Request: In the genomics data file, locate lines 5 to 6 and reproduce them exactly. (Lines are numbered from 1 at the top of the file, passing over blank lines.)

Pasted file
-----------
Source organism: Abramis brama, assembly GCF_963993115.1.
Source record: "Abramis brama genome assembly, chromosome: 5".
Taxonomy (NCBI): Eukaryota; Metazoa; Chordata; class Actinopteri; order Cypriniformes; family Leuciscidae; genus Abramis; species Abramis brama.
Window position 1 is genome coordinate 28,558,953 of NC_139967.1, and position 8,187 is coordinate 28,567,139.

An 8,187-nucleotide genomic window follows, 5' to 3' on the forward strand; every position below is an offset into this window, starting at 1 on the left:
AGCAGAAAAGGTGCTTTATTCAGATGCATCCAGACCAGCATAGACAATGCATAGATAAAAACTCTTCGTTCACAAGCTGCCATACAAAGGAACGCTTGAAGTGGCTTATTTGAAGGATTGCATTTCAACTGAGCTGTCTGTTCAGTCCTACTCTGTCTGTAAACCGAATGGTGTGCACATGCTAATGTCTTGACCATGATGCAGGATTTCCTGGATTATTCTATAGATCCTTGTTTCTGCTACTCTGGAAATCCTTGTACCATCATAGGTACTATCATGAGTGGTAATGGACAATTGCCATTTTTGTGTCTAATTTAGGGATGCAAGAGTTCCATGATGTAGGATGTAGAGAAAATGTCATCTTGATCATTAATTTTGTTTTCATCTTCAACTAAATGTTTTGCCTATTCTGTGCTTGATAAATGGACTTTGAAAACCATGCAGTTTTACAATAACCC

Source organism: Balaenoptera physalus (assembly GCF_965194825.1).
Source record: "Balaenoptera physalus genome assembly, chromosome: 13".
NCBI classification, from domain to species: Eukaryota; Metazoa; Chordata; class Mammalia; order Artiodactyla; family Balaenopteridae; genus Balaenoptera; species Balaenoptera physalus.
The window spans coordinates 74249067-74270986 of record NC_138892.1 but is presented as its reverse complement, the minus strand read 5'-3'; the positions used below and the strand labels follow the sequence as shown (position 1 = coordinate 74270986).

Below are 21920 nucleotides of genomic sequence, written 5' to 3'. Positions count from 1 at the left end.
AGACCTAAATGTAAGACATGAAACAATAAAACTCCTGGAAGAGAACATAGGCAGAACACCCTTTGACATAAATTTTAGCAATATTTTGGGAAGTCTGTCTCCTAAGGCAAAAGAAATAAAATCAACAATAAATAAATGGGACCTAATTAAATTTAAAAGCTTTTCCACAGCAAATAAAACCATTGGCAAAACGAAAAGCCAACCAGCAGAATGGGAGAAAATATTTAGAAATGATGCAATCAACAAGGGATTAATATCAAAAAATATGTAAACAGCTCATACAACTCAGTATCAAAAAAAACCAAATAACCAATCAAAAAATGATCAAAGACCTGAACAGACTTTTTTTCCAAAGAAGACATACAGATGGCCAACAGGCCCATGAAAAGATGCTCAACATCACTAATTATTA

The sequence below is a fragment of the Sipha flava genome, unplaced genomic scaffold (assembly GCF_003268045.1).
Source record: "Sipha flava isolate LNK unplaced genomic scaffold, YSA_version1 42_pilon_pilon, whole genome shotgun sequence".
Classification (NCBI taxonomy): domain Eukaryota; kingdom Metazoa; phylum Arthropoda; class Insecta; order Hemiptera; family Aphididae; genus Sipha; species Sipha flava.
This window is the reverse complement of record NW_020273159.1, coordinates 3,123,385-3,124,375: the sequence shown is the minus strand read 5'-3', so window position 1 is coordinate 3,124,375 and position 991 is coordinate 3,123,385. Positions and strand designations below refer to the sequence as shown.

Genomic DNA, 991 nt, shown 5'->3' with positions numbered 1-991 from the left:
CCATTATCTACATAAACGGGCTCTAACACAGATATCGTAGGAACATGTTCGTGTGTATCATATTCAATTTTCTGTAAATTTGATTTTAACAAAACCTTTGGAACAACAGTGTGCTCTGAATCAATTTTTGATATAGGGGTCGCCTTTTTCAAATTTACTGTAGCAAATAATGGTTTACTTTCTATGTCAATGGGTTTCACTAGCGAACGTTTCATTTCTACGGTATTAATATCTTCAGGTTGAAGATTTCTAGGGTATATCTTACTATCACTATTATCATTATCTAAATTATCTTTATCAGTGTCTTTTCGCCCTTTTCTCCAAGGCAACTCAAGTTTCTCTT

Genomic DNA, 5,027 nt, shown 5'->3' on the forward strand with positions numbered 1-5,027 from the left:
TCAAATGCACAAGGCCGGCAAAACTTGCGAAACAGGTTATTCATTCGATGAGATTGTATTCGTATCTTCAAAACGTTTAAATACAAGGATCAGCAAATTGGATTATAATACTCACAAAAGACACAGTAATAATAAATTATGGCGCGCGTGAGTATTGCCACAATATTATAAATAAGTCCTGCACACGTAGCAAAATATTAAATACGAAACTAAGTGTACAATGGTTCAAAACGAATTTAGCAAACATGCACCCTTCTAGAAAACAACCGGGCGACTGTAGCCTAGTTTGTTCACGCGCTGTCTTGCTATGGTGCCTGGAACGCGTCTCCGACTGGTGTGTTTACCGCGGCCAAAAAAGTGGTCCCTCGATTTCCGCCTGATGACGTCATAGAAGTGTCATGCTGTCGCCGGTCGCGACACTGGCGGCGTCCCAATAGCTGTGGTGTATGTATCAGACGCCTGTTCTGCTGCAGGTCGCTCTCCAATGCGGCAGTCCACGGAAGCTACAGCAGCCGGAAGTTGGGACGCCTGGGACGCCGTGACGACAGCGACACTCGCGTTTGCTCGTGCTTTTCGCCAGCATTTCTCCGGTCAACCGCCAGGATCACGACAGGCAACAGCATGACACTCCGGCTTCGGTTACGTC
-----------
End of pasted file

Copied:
An 8,187-nucleotide genomic window follows, 5' to 3' on the forward strand; every position below is an offset into this window, starting at 1 on the left:
AGCAGAAAAGGTGCTTTATTCAGATGCATCCAGACCAGCATAGACAATGCATAGATAAAAACTCTTCGTTCACAAGCTGCCATACAAAGGAACGCTTGAAGTGGCTTATTTGAAGGATTGCATTTCAACTGAGCTGTCTGTTCAGTCCTACTCTGTCTGTAAACCGAATGGTGTGCACATGCTAATGTCTTGACCATGATGCAGGATTTCCTGGATTATTCTATAGATCCTTGTTTCTGCTACTCTGGAAATCCTTGTACCATCATAGGTACTATCATGAGTGGTAATGGACAATTGCCATTTTTGTGTCTAATTTAGGGATGCAAGAGTTCCATGATGTAGGATGTAGAGAAAATGTCATCTTGATCATTAATTTTGTTTTCATCTTCAACTAAATGTTTTGCCTATTCTGTGCTTGATAAATGGACTTTGAAAACCATGCAGTTTTACAATAACCC